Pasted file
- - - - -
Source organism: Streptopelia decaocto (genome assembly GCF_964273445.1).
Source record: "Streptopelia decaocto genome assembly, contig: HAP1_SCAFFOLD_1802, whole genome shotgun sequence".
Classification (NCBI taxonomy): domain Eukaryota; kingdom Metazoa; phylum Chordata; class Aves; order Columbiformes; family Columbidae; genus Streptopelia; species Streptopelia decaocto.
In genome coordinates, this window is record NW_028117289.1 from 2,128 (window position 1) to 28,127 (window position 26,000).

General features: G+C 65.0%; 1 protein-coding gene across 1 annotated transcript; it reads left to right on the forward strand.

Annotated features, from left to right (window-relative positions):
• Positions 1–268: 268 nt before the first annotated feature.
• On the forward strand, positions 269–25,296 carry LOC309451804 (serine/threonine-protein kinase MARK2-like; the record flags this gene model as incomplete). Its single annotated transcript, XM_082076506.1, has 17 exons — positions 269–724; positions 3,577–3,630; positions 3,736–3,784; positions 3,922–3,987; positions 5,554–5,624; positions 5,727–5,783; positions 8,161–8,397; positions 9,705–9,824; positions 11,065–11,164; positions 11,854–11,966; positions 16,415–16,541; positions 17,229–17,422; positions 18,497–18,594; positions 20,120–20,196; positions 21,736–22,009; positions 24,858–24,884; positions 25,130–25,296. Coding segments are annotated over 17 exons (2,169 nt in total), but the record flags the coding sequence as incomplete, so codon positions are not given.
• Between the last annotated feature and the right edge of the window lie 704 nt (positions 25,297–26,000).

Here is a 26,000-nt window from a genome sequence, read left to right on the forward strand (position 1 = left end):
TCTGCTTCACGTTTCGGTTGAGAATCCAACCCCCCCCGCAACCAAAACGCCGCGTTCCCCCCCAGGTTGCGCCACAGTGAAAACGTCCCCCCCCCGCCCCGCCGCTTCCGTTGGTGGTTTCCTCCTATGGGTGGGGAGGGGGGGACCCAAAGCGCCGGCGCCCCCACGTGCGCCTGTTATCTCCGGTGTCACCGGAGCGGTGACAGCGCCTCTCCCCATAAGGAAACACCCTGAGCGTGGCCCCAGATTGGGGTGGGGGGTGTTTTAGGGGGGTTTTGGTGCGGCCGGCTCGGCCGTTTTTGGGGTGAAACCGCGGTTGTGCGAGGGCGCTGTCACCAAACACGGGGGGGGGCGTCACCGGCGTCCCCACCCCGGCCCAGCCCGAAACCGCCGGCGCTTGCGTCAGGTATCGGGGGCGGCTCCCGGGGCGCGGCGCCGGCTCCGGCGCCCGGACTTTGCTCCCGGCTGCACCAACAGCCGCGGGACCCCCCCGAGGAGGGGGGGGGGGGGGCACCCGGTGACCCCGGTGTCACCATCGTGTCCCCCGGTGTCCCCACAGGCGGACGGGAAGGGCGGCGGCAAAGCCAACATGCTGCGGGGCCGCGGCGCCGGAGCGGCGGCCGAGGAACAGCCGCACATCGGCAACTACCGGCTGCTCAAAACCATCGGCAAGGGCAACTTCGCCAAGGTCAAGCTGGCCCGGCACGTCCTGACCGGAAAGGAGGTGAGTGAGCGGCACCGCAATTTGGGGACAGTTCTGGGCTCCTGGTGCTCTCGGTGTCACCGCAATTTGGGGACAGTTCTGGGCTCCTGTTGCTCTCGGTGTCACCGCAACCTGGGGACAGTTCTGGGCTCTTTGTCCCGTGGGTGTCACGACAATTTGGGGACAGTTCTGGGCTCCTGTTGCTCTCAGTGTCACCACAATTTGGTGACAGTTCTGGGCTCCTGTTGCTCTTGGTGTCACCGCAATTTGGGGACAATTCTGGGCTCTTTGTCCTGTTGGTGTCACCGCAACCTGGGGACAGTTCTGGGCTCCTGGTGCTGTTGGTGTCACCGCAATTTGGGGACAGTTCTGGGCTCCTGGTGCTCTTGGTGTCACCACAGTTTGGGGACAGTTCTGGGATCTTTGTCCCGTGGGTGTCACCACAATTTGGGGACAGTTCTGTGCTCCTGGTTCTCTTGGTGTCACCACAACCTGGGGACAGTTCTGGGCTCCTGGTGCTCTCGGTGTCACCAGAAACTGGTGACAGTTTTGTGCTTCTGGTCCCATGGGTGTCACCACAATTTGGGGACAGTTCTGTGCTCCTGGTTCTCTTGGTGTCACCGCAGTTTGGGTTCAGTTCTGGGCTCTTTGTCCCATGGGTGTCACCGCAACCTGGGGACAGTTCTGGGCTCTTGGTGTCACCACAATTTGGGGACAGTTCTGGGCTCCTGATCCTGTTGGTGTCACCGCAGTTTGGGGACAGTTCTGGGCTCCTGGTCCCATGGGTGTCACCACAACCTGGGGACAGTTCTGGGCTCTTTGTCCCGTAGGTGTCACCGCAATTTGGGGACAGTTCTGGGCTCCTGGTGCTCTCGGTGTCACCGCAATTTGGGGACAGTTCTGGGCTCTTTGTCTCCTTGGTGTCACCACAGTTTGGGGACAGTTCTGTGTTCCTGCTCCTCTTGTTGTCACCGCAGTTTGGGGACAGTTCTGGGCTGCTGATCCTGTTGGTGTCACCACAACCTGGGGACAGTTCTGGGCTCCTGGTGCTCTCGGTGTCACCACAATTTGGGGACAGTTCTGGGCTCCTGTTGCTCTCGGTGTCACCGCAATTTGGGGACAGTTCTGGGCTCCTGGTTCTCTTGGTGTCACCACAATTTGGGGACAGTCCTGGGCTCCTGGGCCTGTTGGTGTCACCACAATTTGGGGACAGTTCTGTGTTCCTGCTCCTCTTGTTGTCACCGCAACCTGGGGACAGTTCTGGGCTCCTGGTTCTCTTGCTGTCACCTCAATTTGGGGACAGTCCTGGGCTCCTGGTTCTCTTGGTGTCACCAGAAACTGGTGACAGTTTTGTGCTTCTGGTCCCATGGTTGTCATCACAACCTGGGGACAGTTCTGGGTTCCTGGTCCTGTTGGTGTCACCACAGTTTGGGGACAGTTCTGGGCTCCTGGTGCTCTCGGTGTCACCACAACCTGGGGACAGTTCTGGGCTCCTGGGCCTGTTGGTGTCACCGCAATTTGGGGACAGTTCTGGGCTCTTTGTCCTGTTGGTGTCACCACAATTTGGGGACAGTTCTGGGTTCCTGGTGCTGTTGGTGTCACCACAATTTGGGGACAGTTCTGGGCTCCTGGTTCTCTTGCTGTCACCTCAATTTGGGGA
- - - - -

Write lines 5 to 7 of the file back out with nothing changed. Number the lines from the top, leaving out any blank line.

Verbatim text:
General features: G+C 65.0%; 1 protein-coding gene across 1 annotated transcript; it reads left to right on the forward strand.

Annotated features, from left to right (window-relative positions):
• Positions 1–268: 268 nt before the first annotated feature.